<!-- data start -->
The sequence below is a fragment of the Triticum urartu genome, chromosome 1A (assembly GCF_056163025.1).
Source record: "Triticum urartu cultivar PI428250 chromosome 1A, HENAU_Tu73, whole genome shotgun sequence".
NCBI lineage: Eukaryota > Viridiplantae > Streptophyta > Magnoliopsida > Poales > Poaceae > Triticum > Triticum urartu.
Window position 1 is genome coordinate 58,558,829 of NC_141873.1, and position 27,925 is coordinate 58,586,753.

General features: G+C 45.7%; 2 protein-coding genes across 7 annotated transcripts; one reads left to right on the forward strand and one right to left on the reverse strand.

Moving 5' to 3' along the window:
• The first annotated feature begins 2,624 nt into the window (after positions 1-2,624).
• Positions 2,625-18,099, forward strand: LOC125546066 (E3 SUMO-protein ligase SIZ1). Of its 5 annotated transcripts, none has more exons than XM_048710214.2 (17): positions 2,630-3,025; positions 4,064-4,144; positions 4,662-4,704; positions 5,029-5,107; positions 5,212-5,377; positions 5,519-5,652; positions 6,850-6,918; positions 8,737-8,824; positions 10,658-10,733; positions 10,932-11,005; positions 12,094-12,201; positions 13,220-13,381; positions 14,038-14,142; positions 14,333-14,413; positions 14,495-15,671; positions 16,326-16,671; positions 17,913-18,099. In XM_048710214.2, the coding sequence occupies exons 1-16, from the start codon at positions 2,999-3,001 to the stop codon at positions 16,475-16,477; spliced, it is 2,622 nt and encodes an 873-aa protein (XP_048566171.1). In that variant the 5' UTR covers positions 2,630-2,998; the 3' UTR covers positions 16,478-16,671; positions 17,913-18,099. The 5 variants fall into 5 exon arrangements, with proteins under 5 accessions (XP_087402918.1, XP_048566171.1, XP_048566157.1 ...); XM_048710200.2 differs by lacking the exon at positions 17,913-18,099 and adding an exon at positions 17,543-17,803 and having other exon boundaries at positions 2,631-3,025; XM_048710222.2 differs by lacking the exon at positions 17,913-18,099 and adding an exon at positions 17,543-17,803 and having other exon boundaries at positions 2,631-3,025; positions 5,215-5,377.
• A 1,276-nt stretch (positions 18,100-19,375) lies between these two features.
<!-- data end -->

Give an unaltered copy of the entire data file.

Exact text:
The sequence below is a fragment of the Triticum urartu genome, chromosome 1A (assembly GCF_056163025.1).
Source record: "Triticum urartu cultivar PI428250 chromosome 1A, HENAU_Tu73, whole genome shotgun sequence".
NCBI lineage: Eukaryota > Viridiplantae > Streptophyta > Magnoliopsida > Poales > Poaceae > Triticum > Triticum urartu.
Window position 1 is genome coordinate 58,558,829 of NC_141873.1, and position 27,925 is coordinate 58,586,753.

General features: G+C 45.7%; 2 protein-coding genes across 7 annotated transcripts; one reads left to right on the forward strand and one right to left on the reverse strand.

Moving 5' to 3' along the window:
• The first annotated feature begins 2,624 nt into the window (after positions 1-2,624).
• Positions 2,625-18,099, forward strand: LOC125546066 (E3 SUMO-protein ligase SIZ1). Of its 5 annotated transcripts, none has more exons than XM_048710214.2 (17): positions 2,630-3,025; positions 4,064-4,144; positions 4,662-4,704; positions 5,029-5,107; positions 5,212-5,377; positions 5,519-5,652; positions 6,850-6,918; positions 8,737-8,824; positions 10,658-10,733; positions 10,932-11,005; positions 12,094-12,201; positions 13,220-13,381; positions 14,038-14,142; positions 14,333-14,413; positions 14,495-15,671; positions 16,326-16,671; positions 17,913-18,099. In XM_048710214.2, the coding sequence occupies exons 1-16, from the start codon at positions 2,999-3,001 to the stop codon at positions 16,475-16,477; spliced, it is 2,622 nt and encodes an 873-aa protein (XP_048566171.1). In that variant the 5' UTR covers positions 2,630-2,998; the 3' UTR covers positions 16,478-16,671; positions 17,913-18,099. The 5 variants fall into 5 exon arrangements, with proteins under 5 accessions (XP_087402918.1, XP_048566171.1, XP_048566157.1 ...); XM_048710200.2 differs by lacking the exon at positions 17,913-18,099 and adding an exon at positions 17,543-17,803 and having other exon boundaries at positions 2,631-3,025; XM_048710222.2 differs by lacking the exon at positions 17,913-18,099 and adding an exon at positions 17,543-17,803 and having other exon boundaries at positions 2,631-3,025; positions 5,215-5,377.
• A 1,276-nt stretch (positions 18,100-19,375) lies between these two features.